31st December 1977: The Swingin' Apple, 18-22 Wood Street, Liverpool
This was the final Warsaw gig
Richie remembers the venue: " The Wilsons is now the Revolution above that used to be a gay bar
called the Bar Royal and above that Freewheelers (briefly the Nightriders when first opened). The block was owned
by Sadie - famous club onwer and character in Liverpool from the 60s onwards and the lot was sold after his death.
Bar Royal / Freewheelers is now tha Camel club after being briefly absorbed into the Krazyhouse (metal club) next
door before being sold on.
I'm sure it was the Wilsons that was the Swingin' Apple but was too young to know it and some people reckoned it
was the whole block or even just the top floor (Freewheelers) sorry can't be more help there. I did know some people
who claimed that they were at the Warsaw gig. This side of town was very much a harder core antithesis to the Erics
arty punk crowd over at Mathew street and Warsaw (as opposed to Joy Division) were namedchecked a bit by the older
skinheads that were still around for years later".
Then and now (2009) - which club was on which floor
You can find photos of the Camel club here
More info from: http://link2wales.co.uk/liverpool-n-z/liverpool-sl-sz/
Swinging Apple - club that ran 77/78 and was thought to be for those not cool enough for Eric’s. it was the
top floor of a place in Seel St, of the 3 levels, the bottom two were gay bars/clubs (Samantha’s Club and the Bar
Royal), it did eventually turn into the biker club “Nightriders”. In summer of 1977 when bands played, between
sets they would go to cool off on the back stairs, some of the staff and regulars from the 2 bars below soon found
those, young sweaty boys, they would furnish them with drinks, obviously hoping to score! Club got a mention in
Julian Cope’s ‘Head On’ book. Margi Clarke’s brother, Frank Clarke (Letter to Brezhnev etc) was orig manager. The
DJ was Peter Thomas (Beyond The Implode backing vocalist). Eddie Smith says; ‘I remember bringing along a bag of
punk / new wave records on the opening night because while Peter had some good punk stuff, he didn’t have enough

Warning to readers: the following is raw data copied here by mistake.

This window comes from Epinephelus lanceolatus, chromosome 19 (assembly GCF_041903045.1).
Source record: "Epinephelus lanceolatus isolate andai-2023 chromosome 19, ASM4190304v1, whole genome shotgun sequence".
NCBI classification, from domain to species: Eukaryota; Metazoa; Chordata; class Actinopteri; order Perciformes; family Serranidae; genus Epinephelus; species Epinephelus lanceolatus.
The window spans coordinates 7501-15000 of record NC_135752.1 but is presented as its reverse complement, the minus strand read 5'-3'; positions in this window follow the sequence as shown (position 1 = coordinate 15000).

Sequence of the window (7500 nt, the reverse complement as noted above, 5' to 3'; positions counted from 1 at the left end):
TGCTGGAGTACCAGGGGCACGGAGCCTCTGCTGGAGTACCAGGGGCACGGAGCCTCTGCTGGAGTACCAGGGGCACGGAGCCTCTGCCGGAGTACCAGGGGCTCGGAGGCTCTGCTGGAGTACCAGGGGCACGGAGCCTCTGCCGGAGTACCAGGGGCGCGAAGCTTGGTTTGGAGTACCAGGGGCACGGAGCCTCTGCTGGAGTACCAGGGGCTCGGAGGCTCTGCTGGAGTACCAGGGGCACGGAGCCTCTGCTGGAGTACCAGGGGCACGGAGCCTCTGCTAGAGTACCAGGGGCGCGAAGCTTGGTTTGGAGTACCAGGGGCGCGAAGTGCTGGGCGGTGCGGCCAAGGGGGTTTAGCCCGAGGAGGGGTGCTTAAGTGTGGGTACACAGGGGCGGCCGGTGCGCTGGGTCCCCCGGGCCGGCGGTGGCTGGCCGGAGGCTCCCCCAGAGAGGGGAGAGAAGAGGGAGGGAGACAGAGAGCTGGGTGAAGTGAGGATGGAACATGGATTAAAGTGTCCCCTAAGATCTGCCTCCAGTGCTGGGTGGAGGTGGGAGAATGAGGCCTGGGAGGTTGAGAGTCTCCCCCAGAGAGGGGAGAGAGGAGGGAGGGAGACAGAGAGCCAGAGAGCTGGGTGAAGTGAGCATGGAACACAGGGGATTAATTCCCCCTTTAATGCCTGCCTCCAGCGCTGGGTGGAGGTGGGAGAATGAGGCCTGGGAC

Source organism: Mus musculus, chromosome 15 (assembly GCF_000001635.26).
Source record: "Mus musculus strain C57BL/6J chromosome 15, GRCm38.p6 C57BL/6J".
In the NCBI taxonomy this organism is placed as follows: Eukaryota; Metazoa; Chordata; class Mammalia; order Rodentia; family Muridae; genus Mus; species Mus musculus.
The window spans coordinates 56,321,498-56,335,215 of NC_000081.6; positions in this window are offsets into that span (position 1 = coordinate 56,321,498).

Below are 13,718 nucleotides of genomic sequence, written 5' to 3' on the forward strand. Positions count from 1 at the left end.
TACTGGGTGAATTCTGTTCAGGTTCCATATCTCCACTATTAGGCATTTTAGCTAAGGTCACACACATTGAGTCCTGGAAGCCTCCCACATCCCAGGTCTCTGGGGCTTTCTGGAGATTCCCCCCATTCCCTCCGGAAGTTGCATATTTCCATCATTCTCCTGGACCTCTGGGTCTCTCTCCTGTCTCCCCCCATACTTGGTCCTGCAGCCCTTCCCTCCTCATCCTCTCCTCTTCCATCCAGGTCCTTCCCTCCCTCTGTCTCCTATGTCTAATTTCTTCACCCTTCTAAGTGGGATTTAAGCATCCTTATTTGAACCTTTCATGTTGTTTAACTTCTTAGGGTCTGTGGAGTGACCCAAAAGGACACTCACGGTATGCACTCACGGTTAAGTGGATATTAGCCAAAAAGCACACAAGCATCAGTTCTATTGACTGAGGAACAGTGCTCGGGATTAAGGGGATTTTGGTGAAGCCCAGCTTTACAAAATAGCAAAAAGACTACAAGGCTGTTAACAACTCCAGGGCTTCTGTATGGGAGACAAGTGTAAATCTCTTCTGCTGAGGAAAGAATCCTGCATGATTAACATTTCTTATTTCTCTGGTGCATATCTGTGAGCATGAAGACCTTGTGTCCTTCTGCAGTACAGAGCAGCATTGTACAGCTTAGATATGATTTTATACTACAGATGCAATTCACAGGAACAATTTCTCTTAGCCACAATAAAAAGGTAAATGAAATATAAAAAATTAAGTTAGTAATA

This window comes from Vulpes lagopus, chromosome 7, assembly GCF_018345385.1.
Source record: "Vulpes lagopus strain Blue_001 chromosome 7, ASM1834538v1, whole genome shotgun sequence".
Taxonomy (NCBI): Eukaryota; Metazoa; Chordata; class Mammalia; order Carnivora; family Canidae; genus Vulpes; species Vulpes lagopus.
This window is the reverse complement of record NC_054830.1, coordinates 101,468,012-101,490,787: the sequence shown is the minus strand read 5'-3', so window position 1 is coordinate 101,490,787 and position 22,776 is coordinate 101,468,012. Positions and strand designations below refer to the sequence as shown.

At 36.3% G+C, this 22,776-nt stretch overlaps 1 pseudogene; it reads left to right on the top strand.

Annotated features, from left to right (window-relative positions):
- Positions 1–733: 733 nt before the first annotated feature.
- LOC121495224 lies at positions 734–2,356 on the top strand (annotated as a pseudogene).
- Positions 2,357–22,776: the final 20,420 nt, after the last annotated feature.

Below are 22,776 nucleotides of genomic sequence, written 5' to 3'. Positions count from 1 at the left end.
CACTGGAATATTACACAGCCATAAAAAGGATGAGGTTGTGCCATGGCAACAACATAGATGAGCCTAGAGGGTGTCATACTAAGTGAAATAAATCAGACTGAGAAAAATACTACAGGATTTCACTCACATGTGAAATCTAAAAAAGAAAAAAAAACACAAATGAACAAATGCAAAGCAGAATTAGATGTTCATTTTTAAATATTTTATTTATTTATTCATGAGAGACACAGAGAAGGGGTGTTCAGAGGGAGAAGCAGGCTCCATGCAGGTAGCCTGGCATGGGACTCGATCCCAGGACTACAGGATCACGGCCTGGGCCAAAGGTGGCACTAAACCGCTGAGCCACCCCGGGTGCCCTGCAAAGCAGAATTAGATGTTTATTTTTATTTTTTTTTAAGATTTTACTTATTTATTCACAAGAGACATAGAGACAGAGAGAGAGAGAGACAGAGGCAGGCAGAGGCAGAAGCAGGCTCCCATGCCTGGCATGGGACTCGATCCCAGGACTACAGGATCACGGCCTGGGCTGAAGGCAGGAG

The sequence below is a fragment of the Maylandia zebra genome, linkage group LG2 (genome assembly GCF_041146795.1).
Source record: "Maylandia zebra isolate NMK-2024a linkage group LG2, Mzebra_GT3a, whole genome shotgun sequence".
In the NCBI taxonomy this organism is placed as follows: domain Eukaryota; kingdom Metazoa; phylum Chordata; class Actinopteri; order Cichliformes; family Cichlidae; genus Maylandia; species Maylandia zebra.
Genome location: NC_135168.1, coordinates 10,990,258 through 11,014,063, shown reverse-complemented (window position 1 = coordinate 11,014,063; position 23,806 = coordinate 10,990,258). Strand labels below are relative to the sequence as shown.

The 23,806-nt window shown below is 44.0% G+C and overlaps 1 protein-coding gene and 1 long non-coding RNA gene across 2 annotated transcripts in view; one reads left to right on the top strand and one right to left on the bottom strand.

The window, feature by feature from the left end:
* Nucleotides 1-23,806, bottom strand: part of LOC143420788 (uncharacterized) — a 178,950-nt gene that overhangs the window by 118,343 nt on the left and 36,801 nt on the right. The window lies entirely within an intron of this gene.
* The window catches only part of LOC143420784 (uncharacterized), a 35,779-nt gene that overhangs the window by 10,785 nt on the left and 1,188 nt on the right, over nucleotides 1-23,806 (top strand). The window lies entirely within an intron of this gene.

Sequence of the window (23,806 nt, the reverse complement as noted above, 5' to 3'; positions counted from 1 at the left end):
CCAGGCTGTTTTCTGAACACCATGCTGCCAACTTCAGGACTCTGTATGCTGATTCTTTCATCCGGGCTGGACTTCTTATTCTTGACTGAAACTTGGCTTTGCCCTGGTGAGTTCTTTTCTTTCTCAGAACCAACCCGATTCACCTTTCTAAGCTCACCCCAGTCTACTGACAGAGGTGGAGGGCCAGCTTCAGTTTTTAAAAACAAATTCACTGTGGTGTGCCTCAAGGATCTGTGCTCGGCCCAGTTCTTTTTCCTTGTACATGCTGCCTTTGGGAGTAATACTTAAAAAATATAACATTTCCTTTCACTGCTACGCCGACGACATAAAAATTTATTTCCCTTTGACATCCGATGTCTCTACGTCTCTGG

to spread over the whole night.
Unfortunately, because the new fangled pogo dancing caused the floor to bounce, a weight had to be put on the
record deck playing arm to stop the needle from jumping. This, in turn, scarred some top-level vinyl with horrible
scratches.The Liverpool punk in-crowd were all there. I remember Pete Burns laying on the floor the whole night,
probably getting off on the pogo vibrations’. On New Years Eve, a Manchester band called Warsaw played their last
gig under that name at the venue before changing it to Joy Division. The Apple’s days were numbered when it became
a bit of a battleground for punk versus teddy boy warfare and tended to be a place were the average fun-seeker
avoided. An image-change as the Fat Club (complete with murals of hamburgers, chips, ice cream etc on the walls)
didn’t really take off and the place was closed.
John (Elvis) remembers the Apple:
I remember 'the apple' very well .I used to go there quite often and remember people like Banjo, box head, gonzo,
Nigel, tony clark, tony burns, mad mary, pete burns, pez, jay, and many others. I was a teddyboy and never had
any trouble in the apple. contrary to popular belief there was no big conflict between teds and punks in 77,78,
79 etc, But there was a little grief between the rockabillies/teds and the neo mods that sprang up after the movie
Quadrophenia was released in 79 ( I think ) . On the whole teds, punks, mods and any other cult/ minority groups
got on great and we generally went to each others bars and clubs. I even went out with a modette named Karen for
5 or 6 months. No, the main source of grief for all of us were the 'squares' those numbskull beauts who are the
'mister aimless' middle of the road donkeys who will dress in whatever fashion, listen to what ever music, is foisted
on them and whose reaction to anyone who looks different is " Hahaha look at him, he's not wearing flares
and platforms like us, Look, he hasnt got long hair in a centre part like us, he's got a quiff...........Get him!
As regards the apple it was on the top floor and the bar below was called 'ceasers' it used to be full of bouncers
drinking there after hours, below that on the ground floor was the bar royal, which always had the door shut. inside,
the apple was painted black, it had a small room with a bar and seating with tables around the walls. The opposite
wall to the one where you entered had an arched opening each end with a wall about 10 ft long connecting them.
Going through these arches took you on to a small dance floor and there was a small stage about 18" high
across the back wall. It was a tiny club totally out of proportion in relation to its effect on those who went
there, and those who later wished they had gone there.
I loved the apple it was totally genuine, no poseurs, unlike Erics, which I also liked and went to, to see the
bands, both punk eg xray specs and later rockabilly eg the polecats.
The apple later became the dada bar but it was on its last legs by 79.
It was the only bar in wood street that I remember in the late 70's. There was only the Swan at the very top and
Maxwells Plum at the very bottom on the junction with hannover street. The empire pub was an old mans pub and shut
at 10.30pm. It was a dark gloomy street but loads of fun for us.
Other people remember there was no stage. Bands had to perform on the floor and musicians often had to step
to one side mid performance to let someone get to the toilet.